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Edwin B. Webb to Abraham Lincoln, 11 June 18491
Dear Lincoln
You have never had our Mail Routes fixed up as they ought to be– the contractors shot, &c[etc.]– the consequence is we did not get yr[your] letter until friday Now by the first Eastern Mail I enclose you the answer and we will all be much gratified if it prove serviceable to you–2
Don Morrison wrote to us some time ago that the question was pending between him & Maj. Gaines of K– We enclosed him our endorsement– with a request that he wd[would] not use it to the prejudice of Cyrus Edwards who we had heard was in the lists—3 hence the preamble in the enclosed letter to the Secretary4 our wishes & exertions are all for you, but if our documents meet on the files, by clashing they would destroy each other– therefore this is drawn so that it cannot clash–
There is trouble & dissatisfaction at Mt. Carmel about their Post Master– which all arises from that petty habit of squabbling which feeds on all villages (except Carmi) There is some fear of an attempt to reinstate Arbuthnot (the Old P. M.[Postmaster]) Any whig who shall join in this attempt will do so from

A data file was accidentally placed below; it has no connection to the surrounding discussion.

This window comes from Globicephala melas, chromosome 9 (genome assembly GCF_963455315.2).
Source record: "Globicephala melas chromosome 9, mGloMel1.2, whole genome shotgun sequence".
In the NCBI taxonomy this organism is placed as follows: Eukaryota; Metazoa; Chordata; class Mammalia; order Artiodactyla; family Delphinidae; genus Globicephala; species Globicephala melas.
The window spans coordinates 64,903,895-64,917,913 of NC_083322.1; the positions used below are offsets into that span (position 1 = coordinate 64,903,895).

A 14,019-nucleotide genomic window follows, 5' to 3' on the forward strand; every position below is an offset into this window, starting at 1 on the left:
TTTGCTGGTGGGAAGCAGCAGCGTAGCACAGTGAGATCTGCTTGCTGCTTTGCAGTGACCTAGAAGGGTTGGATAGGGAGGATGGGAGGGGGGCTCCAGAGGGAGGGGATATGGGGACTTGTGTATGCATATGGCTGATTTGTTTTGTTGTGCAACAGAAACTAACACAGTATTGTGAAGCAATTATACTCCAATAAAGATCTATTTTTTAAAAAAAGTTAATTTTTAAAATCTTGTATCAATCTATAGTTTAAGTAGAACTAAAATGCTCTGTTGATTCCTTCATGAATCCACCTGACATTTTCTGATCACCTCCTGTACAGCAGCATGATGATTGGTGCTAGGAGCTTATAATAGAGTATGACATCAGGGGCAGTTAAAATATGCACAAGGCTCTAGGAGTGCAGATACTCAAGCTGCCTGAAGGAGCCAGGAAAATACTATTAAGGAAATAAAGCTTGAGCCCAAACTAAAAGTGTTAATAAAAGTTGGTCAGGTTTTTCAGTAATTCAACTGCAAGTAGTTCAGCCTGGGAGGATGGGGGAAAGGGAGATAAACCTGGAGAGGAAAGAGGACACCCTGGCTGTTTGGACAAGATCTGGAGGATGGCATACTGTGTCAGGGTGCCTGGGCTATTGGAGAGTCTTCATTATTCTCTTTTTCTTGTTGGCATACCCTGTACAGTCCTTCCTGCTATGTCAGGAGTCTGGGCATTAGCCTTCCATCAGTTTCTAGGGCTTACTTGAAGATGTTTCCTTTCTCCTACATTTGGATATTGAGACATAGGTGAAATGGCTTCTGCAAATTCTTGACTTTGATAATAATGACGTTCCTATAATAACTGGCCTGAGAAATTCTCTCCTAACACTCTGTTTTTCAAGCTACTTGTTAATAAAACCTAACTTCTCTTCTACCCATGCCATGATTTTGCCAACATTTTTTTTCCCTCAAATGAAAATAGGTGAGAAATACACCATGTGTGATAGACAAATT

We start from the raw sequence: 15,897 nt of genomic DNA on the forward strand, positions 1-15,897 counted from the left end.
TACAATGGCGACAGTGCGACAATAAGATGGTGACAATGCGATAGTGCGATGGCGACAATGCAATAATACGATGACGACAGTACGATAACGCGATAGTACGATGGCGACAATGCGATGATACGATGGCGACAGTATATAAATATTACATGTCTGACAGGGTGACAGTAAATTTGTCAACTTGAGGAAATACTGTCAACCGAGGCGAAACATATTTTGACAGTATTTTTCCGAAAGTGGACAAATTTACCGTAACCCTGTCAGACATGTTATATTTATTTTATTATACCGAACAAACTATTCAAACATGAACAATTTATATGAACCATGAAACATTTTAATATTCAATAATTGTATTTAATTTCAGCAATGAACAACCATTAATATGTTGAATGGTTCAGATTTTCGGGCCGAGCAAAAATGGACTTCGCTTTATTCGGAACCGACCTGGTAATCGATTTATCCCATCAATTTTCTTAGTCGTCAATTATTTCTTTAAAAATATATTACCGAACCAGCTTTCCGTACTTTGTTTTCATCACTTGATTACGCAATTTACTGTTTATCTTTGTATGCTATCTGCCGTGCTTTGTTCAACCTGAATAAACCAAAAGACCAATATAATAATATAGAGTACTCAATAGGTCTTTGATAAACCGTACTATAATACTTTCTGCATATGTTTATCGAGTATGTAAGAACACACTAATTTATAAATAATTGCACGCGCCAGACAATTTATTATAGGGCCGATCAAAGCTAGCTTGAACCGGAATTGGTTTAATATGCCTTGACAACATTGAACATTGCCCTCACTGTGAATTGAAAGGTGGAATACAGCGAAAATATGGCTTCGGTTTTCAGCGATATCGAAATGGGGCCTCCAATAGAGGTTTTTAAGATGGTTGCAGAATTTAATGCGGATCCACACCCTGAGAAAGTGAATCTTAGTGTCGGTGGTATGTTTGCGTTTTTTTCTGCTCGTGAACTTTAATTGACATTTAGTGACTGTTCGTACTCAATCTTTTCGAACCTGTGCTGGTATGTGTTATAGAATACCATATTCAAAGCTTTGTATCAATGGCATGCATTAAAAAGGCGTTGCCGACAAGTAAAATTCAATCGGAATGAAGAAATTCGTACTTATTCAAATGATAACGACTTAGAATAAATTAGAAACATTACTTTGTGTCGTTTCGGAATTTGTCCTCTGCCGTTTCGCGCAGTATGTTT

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misplaced spite– which will wear off & all be reconciled if things are let alone Please say this to the appointing power–5
Do think of Constable while you are in Washington, and try to provide for him–6
Yours trulyE. B. WebbHon A. LincolnWashingtonD.C.Hon. A LincolnWashingtonD.C.
1Edwin B. Webb wrote and signed this letter.
2No letter from Abraham Lincoln to Webb has been located. However, in early June 1849 Lincoln sent a series of letters to numerous people requesting letters in support of his candidacy for commissioner of the U.S. General Land Office. Presumably, Lincoln made a similar request of Webb. Originally, Justin H. Butterfield, James L. D. Morrison, and Cyrus Edwards were vying to become commissioner of the U.S. General Land Office. Lincoln entered the competition after learning that Butterfield was favored over Morrison and Edwards. See the General Land Office Affair.
3This is a reference to Edwards still being a candidate for the position and Edwards’ supporters not wishing to injure his chances of defeating Butterfield. In a June 3, 1849 letter to Joseph R. Underwood, Lincoln wrote that he had received a telegram informing him the position would go to Butterfield unless Lincoln entered the competition. Later, in a July 13, 1849 letter to Joseph Gillespie, Lincoln wrote that Edwards was angry with him with for competing for the job.
4The enclosed letter Webb references has not been located. Thomas Ewing was the secretary of the U.S. Department of the Interior, but President Zachary Taylor was ultimately responsible for appointing the commissioner of the U.S. General Land Office.